Research has found a relationship between shiftwork, particularly shiftwork involving nights, and an increased risk for cancer. This has led the International Agency for Research on Cancer to conclude that shift work is a probable carcinogen.
For women, the specific concern is the risk of breast cancer.
Using data from the Nurses’ Health Study in the U.S., researchers found an increased risk of breast cancer. Several other studies in Finland and Norway came to the same conclusion.
These studies found that a number of factors were associated with the increased risk.
- Exposure to light at night – as this suppresses melatonin, the hormone that regulates sleep and plays a role in tumor growth
- Circadian disruption of sleep – may cause sleep deprivation which is a risk factor for cancer
- Extent of exposure to night work – as this increases exposure to light, disruption of melatonin, sleep deprivation
- Number of years doing shiftwork involving nights – with risk increasing significantly with 20 years of shiftwork
An epidemiological Canadian study published in 2012 considered shiftwork not only as an occupational factor associated with cancer, but also considered the outcomes when women were exposed to other known workplace carcinogens along with shiftwork.
Given all this data, several questions arise.
1. Should women with exposure to shift work involving nights and a diagnosis of breast cancer be eligible for workplace compensation claims?
The answer is complex because one would have to consider other factors such as exposure to other non-workplace carcinogens, employee health behaviors, age and other breast cancer risk factors. Finland, however, has gone ahead and become the first country to establish such a compensation plan.
2. Is there a safe exposure level?
Again, the answer is complex. As the studies show, risk increases with exposure to night work. However, these studies assume a homogeneous group of shiftworkers. In fact, shiftworkers have different capacities for adapting to shiftwork and dealing with the challenges of disrupted sleep. Taking this into consideration when assigning shifts would decrease the extent of exposure.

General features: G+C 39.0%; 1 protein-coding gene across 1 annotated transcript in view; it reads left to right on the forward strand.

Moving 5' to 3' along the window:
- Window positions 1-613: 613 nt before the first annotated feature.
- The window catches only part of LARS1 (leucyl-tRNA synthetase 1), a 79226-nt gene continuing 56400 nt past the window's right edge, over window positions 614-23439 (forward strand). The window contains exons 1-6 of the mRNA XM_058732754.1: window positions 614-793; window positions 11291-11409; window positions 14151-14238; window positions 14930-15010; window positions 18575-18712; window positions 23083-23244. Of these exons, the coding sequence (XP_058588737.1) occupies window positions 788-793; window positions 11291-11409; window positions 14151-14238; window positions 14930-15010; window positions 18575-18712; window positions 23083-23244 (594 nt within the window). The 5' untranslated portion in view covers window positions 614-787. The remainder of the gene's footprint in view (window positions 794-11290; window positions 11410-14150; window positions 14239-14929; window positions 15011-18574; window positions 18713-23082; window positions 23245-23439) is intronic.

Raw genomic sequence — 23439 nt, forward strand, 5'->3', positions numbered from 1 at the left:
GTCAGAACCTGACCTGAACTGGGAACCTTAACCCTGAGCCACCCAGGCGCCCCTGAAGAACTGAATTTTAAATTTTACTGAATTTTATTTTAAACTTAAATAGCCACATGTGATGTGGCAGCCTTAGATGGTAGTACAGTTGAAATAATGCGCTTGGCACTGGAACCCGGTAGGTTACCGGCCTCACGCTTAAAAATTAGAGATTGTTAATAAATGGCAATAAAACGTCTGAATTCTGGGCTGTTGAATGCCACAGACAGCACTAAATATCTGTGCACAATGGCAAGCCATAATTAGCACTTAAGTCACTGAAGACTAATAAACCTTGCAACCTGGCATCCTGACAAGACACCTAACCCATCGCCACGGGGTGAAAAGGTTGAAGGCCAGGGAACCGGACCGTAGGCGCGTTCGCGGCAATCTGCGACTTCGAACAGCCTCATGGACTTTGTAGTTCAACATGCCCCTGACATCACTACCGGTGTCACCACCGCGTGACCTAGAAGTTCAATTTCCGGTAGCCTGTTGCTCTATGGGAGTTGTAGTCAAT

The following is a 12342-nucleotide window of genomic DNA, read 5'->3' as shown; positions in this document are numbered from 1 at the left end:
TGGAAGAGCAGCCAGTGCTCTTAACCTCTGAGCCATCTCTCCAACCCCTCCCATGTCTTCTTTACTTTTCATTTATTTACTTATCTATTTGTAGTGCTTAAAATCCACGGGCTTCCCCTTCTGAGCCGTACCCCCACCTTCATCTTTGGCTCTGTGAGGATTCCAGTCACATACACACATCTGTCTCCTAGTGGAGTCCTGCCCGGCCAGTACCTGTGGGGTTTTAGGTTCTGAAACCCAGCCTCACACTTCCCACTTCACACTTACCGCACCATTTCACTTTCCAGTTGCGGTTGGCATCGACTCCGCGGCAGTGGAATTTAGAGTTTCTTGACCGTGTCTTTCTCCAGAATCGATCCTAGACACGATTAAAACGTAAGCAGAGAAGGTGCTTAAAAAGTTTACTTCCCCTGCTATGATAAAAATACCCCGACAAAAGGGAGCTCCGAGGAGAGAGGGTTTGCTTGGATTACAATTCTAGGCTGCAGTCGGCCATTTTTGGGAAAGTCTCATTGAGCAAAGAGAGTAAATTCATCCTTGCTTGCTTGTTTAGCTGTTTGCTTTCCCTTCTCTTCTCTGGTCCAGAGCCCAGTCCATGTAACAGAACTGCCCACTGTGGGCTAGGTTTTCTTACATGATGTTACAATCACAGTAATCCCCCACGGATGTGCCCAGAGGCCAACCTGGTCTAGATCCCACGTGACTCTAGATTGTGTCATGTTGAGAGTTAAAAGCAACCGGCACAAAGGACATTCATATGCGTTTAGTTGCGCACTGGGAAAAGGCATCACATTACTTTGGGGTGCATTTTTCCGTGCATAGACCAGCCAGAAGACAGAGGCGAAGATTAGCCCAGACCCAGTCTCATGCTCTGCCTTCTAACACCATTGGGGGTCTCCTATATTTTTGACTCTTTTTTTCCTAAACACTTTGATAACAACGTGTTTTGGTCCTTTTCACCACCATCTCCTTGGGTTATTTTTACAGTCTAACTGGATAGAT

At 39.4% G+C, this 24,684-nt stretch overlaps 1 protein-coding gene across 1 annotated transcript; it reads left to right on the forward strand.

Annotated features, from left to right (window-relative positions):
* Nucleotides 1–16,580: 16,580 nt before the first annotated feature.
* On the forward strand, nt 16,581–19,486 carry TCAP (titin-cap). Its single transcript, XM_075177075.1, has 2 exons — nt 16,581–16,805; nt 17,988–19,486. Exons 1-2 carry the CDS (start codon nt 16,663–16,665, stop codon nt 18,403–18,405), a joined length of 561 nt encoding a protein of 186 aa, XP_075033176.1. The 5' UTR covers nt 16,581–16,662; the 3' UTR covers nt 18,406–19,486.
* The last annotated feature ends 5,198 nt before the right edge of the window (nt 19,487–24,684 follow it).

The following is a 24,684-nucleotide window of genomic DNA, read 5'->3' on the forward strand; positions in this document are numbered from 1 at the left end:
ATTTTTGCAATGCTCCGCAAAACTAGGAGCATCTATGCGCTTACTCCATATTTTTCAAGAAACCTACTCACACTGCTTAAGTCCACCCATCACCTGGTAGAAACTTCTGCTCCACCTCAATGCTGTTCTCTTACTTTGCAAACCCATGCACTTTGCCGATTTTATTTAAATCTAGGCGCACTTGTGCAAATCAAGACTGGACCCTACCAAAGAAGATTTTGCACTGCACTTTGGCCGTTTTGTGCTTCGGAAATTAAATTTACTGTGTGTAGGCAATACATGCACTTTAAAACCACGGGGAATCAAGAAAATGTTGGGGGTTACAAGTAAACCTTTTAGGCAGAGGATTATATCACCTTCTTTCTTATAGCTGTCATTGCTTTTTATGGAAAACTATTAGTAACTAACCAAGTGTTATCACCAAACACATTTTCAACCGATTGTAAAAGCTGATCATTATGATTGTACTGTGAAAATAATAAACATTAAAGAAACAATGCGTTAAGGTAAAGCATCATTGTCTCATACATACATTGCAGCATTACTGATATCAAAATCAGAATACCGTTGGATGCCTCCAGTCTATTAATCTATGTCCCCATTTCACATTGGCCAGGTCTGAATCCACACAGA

3. Are employers liable for best practice shift schedules?
Since circadian disruption is one of the factors contributing to risk, risk could be reduced by ensuring that shift schedules maximize the opportunities for sleep and reduce sleep deprivation. In the same vein, employers could also minimize the need for overtime or call-in’s on days off as this would reduce sleep deprivation as well.
4. Should employees be implementing measures to reduce their risk?
Since exposure to light at night seems to be a factor that increases risk of cancer, should employees be implementing measures to reduce their exposure to blue light? An easy way to do this is to wear yellow glasses which block blue light and, therefore, do not suppress melatonin.
Institute for Work and Health, Issue Briefing April 2010 – summary of research